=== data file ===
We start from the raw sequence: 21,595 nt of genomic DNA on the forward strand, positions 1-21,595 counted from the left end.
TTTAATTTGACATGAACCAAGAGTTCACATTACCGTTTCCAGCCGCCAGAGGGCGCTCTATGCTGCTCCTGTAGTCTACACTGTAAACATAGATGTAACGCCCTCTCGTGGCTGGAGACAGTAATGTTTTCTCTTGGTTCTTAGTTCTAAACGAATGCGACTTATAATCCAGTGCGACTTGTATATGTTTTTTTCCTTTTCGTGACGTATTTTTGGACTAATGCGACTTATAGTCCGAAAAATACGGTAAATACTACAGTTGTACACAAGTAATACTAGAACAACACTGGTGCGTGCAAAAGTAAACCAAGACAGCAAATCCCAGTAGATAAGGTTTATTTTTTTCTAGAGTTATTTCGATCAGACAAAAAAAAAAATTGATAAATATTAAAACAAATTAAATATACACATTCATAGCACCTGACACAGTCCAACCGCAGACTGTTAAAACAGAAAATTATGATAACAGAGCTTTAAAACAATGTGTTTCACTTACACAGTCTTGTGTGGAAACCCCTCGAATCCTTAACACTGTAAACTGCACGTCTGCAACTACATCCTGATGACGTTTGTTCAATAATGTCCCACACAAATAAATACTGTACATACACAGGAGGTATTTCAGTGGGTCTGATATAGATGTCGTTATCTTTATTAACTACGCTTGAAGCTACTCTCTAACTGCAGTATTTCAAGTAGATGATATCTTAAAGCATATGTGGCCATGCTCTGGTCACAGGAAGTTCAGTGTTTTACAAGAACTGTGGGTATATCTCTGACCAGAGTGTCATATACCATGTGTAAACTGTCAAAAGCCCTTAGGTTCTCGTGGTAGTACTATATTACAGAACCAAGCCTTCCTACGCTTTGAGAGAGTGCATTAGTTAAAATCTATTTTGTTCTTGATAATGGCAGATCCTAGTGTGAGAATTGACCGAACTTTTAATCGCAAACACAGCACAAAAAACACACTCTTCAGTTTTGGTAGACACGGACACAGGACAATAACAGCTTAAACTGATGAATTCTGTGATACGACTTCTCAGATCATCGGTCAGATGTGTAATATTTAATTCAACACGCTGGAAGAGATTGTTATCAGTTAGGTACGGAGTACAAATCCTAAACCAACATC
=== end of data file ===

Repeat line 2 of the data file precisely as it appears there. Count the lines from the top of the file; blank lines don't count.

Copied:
TTTAATTTGACATGAACCAAGAGTTCACATTACCGTTTCCAGCCGCCAGAGGGCGCTCTATGCTGCTCCTGTAGTCTACACTGTAAACATAGATGTAACGCCCTCTCGTGGCTGGAGACAGTAATGTTTTCTCTTGGTTCTTAGTTCTAAACGAATGCGACTTATAATCCAGTGCGACTTGTATATGTTTTTTTCCTTTTCGTGACGTATTTTTGGACTAATGCGACTTATAGTCCGAAAAATACGGTAAATACTACAGTTGTACACAAGTAATACTAGAACAACACTGGTGCGTGCAAAAGTAAACCAAGACAGCAAATCCCAGTAGATAAGGTTTATTTTTTTCTAGAGTTATTTCGATCAGACAAAAAAAAAAATTGATAAATATTAAAACAAATTAAATATACACATTCATAGCACCTGACACAGTCCAACCGCAGACTGTTAAAACAGAAAATTATGATAACAGAGCTTTAAAACAATGTGTTTCACTTACACAGTCTTGTGTGGAAACCCCTCGAATCCTTAACACTGTAAACTGCACGTCTGCAACTACATCCTGATGACGTTTGTTCAATAATGTCCCACACAAATAAATACTGTACATACACAGGAGGTATTTCAGTGGGTCTGATATAGATGTCGTTATCTTTATTAACTACGCTTGAAGCTACTCTCTAACTGCAGTATTTCAAGTAGATGATATCTTAAAGCATATGTGGCCATGCTCTGGTCACAGGAAGTTCAGTGTTTTACAAGAACTGTGGGTATATCTCTGACCAGAGTGTCATATACCATGTGTAAACTGTCAAAAGCCCTTAGGTTCTCGTGGTAGTACTATATTACAGAACCAAGCCTTCCTACGCTTTGAGAGAGTGCATTAGTTAAAATCTATTTTGTTCTTGATAATGGCAGATCCTAGTGTGAGAATTGACCGAACTTTTAATCGCAAACACAGCACAAAAAACACACTCTTCAGTTTTGGTAGACACGGACACAGGACAATAACAGCTTAAACTGATGAATTCTGTGATACGACTTCTCAGATCATCGGTCAGATGTGTAATATTTAATTCAACACGCTGGAAGAGATTGTTATCAGTTAGGTACGGAGTACAAATCCTAAACCAACATC